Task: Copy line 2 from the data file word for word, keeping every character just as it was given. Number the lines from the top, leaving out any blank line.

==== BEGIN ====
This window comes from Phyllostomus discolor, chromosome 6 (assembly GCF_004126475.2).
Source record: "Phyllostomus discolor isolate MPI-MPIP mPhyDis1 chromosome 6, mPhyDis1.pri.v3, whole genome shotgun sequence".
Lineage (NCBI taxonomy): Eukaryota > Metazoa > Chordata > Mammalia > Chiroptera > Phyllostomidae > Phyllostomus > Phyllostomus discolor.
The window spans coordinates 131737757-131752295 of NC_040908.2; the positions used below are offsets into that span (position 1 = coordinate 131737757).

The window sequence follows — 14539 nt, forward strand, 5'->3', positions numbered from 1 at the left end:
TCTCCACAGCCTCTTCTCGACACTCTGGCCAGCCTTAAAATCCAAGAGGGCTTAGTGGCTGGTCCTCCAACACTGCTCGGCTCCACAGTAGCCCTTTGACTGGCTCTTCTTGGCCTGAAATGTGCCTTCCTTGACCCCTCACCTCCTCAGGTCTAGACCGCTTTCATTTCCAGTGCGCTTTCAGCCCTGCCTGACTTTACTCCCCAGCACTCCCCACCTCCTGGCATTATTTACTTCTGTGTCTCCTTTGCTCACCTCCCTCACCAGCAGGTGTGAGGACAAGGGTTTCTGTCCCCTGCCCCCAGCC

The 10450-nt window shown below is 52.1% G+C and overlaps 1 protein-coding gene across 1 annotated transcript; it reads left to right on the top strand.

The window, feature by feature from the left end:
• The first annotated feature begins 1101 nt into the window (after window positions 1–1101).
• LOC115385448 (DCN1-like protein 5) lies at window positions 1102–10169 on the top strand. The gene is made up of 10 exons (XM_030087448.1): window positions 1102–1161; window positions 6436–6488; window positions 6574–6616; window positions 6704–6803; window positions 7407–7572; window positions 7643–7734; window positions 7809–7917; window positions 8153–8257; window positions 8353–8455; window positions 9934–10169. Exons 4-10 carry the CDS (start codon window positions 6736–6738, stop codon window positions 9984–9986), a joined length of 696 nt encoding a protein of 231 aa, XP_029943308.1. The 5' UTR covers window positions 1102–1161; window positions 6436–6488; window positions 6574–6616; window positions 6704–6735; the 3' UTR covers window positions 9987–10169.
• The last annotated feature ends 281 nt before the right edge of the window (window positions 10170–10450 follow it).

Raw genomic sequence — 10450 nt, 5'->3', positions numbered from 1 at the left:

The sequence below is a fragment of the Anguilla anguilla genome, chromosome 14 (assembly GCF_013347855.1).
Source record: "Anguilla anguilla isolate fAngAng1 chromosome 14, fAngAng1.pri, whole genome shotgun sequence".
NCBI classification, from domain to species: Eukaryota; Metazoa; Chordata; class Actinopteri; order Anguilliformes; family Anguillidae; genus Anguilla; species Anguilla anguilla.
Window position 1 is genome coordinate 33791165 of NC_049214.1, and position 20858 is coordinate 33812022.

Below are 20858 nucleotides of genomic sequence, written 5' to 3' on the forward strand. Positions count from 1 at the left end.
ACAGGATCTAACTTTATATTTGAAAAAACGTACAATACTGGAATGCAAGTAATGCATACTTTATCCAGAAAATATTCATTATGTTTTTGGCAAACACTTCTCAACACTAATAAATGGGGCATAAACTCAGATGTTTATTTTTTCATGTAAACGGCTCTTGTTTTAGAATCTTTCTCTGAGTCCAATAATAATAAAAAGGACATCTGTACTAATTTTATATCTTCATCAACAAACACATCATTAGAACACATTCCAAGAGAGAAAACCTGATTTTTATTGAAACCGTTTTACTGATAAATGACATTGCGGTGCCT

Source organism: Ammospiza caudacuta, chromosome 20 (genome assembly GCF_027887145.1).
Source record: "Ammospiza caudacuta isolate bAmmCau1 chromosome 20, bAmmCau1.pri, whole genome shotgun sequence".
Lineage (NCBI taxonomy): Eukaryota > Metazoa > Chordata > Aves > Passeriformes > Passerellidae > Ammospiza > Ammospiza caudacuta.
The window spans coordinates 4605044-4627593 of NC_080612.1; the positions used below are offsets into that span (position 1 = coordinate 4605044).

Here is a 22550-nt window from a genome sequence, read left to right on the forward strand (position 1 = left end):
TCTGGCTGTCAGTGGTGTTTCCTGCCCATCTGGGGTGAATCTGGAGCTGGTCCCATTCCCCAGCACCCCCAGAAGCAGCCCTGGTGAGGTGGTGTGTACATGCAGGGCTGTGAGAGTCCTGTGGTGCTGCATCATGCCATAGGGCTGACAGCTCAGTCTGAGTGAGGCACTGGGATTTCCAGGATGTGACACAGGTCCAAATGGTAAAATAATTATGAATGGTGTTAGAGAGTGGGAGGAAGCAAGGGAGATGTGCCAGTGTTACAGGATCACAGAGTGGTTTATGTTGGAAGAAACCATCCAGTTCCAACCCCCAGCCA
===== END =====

Source record: "Phyllostomus discolor isolate MPI-MPIP mPhyDis1 chromosome 6, mPhyDis1.pri.v3, whole genome shotgun sequence".